The First (and last) FATAL Duel on the Swan
On 16 August 1832 increasing animosity between Scottish-born, Fremantle solicitor William Nairne Clark (28) and merchant and former navy major, George French Johnson, led to the disagreement boiling over on a Fremantle street, when Clark insulted Johnson, saying “You are a scoundrel and a blackguard, and that if it was not from motives of prudence, I would give you a sound drubbing.”
Johnson then challenged Clark to a duel. With each duelling man requiring a trusted man to act as his ‘second’ - selecting the location, providing the pistols, ensuring a doctor was on hand and acting as lawful witness - Clark chose career soldier and (as he claimed, but the claim is unproven) former governor of Sierra Leone, William Temple Graham, Esq, publisher of the newspaper Western Australian and Colonial News. Johnson’s second was Canning River labourer, Thomas Newte Yule.
In the early hours of the next morning they met at Graham’s home, Richmond House, from which East Fremantle’s Richmond ward takes its name. At the Fremantle end of the traffic bridge, it stood on the site of which the Richmond Hotel was later built. At sunrise, on the river bank behind the house:
“Clark and Johnson were handed pistols, and they faced each other at a short distance. At an arranged call they each turned sideways and fired simultaneously. Johnson missed, but Clark's aim was true, and his adversary fell. The wound Johnson received proved fatal, for he died about 24 hours later.
“A few hours after the duel Clark, Graham and Yule appeared before Mr George Leake, JP. Each of them refused to say anything about the affair beyond that Clark expressed regret that Johnson was injured. Mr Leake visited Johnson and asked him if he had any complaint to make against anyone. ‘Decidedly none,’ answered the dying man.”
The West Australian, 20 July 1935
Johnson was buried in old Fremantle Cemetery, on which Fremantle Primary School now stands. He had no relatives and none of his friends bothered to place a headstone.
Four days later, following a full inquiry into Johnson’s death, Graham, Yule, and a deeply-shaken Clark were all committed for trial on a charge of murder. Lieutenant Governor Stirling later reduced this to murder in the second degree for the duel seconds, Graham and Yule.
On 1 October the trial went to the Court of Quarter Sessions in Fremantle, where Hon William Mackie, a bench of magistrates and a grand jury found a true bill for manslaughter against all three. This case was then sent to a lesser jury for hearing the next day. The jury, comprised of John Randal Philips, William Smith, William Dixon, John Bateman, John Prendergast Littleton, James Wood, Daniel Scott, Henry Edward Hall, James Furkis, John Davies, Henry Chidlow and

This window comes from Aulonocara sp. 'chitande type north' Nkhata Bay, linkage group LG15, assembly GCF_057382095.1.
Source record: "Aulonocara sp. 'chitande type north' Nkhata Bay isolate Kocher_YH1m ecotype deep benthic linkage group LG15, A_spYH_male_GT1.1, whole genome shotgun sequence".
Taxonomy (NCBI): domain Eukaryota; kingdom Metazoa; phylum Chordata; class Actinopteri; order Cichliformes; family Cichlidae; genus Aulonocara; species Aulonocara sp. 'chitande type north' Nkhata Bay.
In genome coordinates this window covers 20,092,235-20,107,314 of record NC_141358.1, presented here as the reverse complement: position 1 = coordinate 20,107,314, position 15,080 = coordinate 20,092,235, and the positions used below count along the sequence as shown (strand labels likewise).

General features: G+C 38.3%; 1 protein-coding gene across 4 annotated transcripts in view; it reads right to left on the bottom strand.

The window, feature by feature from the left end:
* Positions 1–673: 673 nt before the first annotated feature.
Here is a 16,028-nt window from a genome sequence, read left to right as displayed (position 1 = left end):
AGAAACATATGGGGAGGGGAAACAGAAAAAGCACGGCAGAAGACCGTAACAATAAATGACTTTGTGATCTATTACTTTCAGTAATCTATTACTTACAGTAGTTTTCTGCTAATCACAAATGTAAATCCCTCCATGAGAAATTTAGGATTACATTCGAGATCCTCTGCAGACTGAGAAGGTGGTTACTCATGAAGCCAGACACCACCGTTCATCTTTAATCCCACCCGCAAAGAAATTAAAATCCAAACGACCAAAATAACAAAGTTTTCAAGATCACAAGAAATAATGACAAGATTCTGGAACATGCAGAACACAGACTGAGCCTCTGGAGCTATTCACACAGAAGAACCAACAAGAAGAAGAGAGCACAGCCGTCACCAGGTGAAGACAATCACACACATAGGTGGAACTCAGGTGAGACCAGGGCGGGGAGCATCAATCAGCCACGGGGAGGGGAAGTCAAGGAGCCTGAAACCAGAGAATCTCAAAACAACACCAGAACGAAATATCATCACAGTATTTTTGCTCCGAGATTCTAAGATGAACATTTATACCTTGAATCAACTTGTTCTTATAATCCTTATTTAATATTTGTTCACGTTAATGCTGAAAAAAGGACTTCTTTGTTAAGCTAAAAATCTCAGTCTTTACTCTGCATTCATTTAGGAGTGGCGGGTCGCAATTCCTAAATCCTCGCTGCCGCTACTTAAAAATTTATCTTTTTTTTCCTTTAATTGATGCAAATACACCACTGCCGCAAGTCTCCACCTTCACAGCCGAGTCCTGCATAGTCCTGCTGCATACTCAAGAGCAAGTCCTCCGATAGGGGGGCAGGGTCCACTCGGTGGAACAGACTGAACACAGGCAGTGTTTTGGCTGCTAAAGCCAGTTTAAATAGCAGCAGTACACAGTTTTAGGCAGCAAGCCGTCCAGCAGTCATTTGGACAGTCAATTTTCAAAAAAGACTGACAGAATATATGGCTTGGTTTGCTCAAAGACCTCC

George Douglas, was assembled.
After deliberation, Clark, Graham and Yule were all acquitted of the charge and allowed to leave the Court.
“...that was an affair between gentlemen and was hardly regarded as a grave crime, although duelling was illegal even then. It was the only duel fought in the Colony, a previous difference which, had arisen between two French officers from a French man-o'-war, and which bad been fought to fatal finish with swords on Rottnest Island having taken place before the Colony was founded.”
The West Australian, 5 January 1933
In 1836 Clark founded the Swan River Guardian newspaper “to expose all abuses, curb the insolence of office, and advocate, in a legitimate manner, the rights of the people…” which was published weekly from 6 October that year, to 1838, when Clark’s life began to unravel.
There is later reference to the 1832 duel having been originally fought over Eliza Lockyer, who then married Clark. It doesn’t sound like a blissful union, with Eliza’s mother Keziah describing Clark as “my interesting son-in-law ... whose strange peculiarities are too well known to need further comment.”
Eliza left Clark on 14 August 1838 and moved in with her mother, who was then in an intimate living arrangement with Clark’s old friend and duel second, William Temple Graham.
Graham then slept with his Eliza, his lover’s daughter, and made it his mission to rid himself of Keziah.
As one can imagine, Keziah did not take it lying down.
Using has legal skills, Graham manufactured charges, resulting in Keziah being banished from WA, never again to be allowed to visit these shores.
As for Clark, in 1848 he moved to Hobart, Tasmania, where he died on 15 February 1854.
Seventy years after the duel took place, a specific offence of challenging another person to fight a duel was enacted in the Criminal Code 1902 (WA). Despite this offence still existing today in the Criminal Code Act Compilation Act 1913 (WA), there are approximately nine breaches of it a year, here in WA.